Multicore systems working with shared memory must support a well-defined model for consistency of thread accesses to that memory. There are multiple possible consistency models. Can a design team run memory consistency checks at RTL? Paul Cunningham (GM, Verification at Cadence), Raúl Camposano (Silicon Catalyst, entrepreneur, former Synopsys CTO) and I continue our series on research ideas. As always, feedback welcome.
This month’s pick is RTLCheck: Verifying the Memory Consistency of RTL Designs. The paper was published in the 2017 IEEE/ACM MICRO. The authors are from Princeton and NVIDIA.
Memory consistency is a contract between hardware and software developers on ordering of reads and writes in a multicore system. If two or more threads can load from or store to a logical memory location, given no necessary synchronization between cores and optimizations like out-of-order execution, some orders may be allowed and some may not. There are multiple possible ways to define such rules. An agreed set of rules bounding this behavior defines a memory consistency model (MCM). RTLCheck is the authors’ contribution to automatically check that an RTL design complies with a set of (modified) user-defined axioms encoding an MCM.
The method detects axiom violations as cycles in “happens before” (hb) graphs of test cases, elaborated as fetch-decode/execute-writeback operations across cores. One such litmus test checks message passing between cores. Since arcs in an hb graph denote permitted orderings of operations, a cycle in an hb graph implies a sequence of operations that must complete before they start, which is not possible. The axioms used to prove to an MCM work with abstract architecture specifications. Temporal proof engines used in formal methods for RTL lack this flexibility (per the authors) so axioms are “synthesized” to industry standard System Verilog Assertions (SVA) and constraints with some limitations on what can be mapped.
Verifying memory consistency in multi-processor (MP) systems is hard, and I’m always a fan of raising abstraction levels as a important way to tackle hard verification problems. The paper’s basic premise to compile high level micro-architecture MCM axioms into SVA is a great idea, and the “happens before” graphs used in these axioms are an elegant and intuitive way to express MCM intent.
The paper is thorough and it’s always nice to see joint research between academia and industry. The authors clearly describe their approach and provide a full worked example on an open-source RISC-V core in which they found a real bug using their methods. Although, as the authors point out, the bug is a bug even for a single instance of the RISC-V core. The memory’s “ready” signal has been accidentally tied to high so the memory is always ready to accept a new value.
I do find myself wondering how much simpler the author’s axiomatic specifications in “Check” tool format are than their synthesized industry standard SVA equivalents. The mapping is 1-1, just more verbose in SVA format. For example, one key observation in the paper is that an SVA for “A implies B happens later” (A |-> ##[1:$] B) can match the case where A happens multiple times before B where an hb-graph axiomatic equivalent would not – imagine that A is “store value x” and B is “load value x”. An intervening “store value y” would obviously invalidate the axiom. Synthesizing additional SVA syntax to prevent multiple A’s before B is one of the paper’s contributions (A |-> ##[0:$]!A ##1 B), but this contribution feels more like syntactic sugaring than a fundamental raising of the abstraction level.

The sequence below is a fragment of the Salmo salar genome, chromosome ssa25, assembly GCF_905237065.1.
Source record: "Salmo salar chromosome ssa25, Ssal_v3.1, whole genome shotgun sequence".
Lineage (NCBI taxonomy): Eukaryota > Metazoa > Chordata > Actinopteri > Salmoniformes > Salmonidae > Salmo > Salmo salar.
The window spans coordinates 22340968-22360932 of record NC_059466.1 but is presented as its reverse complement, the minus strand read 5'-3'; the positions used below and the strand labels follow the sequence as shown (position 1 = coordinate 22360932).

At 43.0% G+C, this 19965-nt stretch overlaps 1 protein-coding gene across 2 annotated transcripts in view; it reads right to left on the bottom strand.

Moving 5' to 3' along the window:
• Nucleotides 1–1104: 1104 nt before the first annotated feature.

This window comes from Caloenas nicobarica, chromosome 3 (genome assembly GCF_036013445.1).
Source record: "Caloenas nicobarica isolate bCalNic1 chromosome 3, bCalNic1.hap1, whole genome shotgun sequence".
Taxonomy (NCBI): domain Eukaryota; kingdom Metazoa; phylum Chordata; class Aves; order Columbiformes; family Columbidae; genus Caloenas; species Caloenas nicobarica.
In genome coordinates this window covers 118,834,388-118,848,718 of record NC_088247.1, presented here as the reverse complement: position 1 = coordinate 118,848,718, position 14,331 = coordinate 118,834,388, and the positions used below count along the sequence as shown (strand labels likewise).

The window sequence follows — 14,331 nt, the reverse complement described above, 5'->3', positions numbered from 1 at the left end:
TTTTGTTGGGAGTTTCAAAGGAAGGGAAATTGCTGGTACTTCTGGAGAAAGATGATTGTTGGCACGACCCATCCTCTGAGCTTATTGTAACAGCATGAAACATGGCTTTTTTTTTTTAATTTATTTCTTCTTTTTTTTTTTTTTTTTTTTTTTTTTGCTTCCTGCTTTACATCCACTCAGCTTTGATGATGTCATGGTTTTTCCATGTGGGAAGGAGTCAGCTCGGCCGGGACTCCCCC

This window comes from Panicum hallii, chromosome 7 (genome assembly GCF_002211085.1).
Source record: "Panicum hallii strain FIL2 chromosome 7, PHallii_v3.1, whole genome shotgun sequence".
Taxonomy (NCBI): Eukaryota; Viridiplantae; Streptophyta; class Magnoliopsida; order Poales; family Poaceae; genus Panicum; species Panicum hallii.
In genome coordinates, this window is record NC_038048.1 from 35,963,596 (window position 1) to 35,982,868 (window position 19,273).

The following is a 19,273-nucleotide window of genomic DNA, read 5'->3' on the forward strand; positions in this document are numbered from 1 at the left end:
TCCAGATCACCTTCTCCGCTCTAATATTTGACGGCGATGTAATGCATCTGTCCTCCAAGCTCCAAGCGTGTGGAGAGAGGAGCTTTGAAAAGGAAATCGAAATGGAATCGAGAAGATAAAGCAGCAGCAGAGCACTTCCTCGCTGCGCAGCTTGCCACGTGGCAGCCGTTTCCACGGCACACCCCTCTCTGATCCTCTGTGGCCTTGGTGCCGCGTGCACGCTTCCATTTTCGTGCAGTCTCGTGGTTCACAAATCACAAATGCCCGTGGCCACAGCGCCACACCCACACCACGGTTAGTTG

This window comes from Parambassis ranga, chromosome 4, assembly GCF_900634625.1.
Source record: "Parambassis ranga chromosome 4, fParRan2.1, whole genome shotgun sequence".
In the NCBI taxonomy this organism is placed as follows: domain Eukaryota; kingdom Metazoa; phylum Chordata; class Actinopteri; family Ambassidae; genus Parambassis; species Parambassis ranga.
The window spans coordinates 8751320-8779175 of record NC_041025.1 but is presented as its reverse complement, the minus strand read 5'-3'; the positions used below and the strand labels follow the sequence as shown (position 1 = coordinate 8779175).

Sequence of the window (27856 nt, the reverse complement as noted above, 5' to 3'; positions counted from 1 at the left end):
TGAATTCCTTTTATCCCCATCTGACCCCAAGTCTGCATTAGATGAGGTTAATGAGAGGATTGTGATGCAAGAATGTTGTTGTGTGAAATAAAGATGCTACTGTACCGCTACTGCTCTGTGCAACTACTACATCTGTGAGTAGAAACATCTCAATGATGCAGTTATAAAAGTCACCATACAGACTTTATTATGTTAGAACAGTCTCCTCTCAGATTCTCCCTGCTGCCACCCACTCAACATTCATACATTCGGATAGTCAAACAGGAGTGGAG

Overall, tight paper, well written, and on an important topic. Also, nice to see the author’s using Cadence’s Jasper formal tool to prove their synthesized SVAs. And find that RISC-V bug 😃
For the interested reader, the paper explains axiomatic microarchitectural models in 𝜇spec (first-order logic). Together with the corresponding 𝜇hb (happens-before) graphs and temporal assertions. They walk through a small motivating example with two cores . Each runs a small common “message passing” litmus test of 2 instructions in each core which is easy to follow. The actual generation of the temporal assertions is quite complex and involves additional user non-automatic steps:
- mapping the litmus test program instructions and values to RTL expressions
- mapping 𝜇hb graph nodes to Verilog expressions
This requires a “user” with deep knowledge of the field, i.e. axiomatic specifications, 𝜇spec, SVA, RTL, etc. Designers of parallel architectures working with verification experts and access to JasperGold and the check suite  can potentially profit from using RTLCheck.
The results are nice: For a 4-core RISC-V, 89% of the generated assertions for 56 litmus tests are completely proven. The remaining 11% complete with bounded proofs. These include the discovery of a real bug in the Multi-V processor and its fix.
As an academic research paper, I find the claims and results stand up, and the concept to be very interesting. However, it is hard to see commercial opportunity in productizing this work. The very high and necessary level of cross-domain expertise and what appears to be a significant level of manual effort does not seem scalable to production applications.
I had hoped this would be a neat lateral way to verify coherency. But Paul and Raúl talked me out of it. The expertise and effort required to setup axioms and constraints to manage formal analysis on a modern SoC seems daunting. I hold out hope that the core concept may still have value. Perhaps when applied (in some manner) in a simulation application.Share this post via: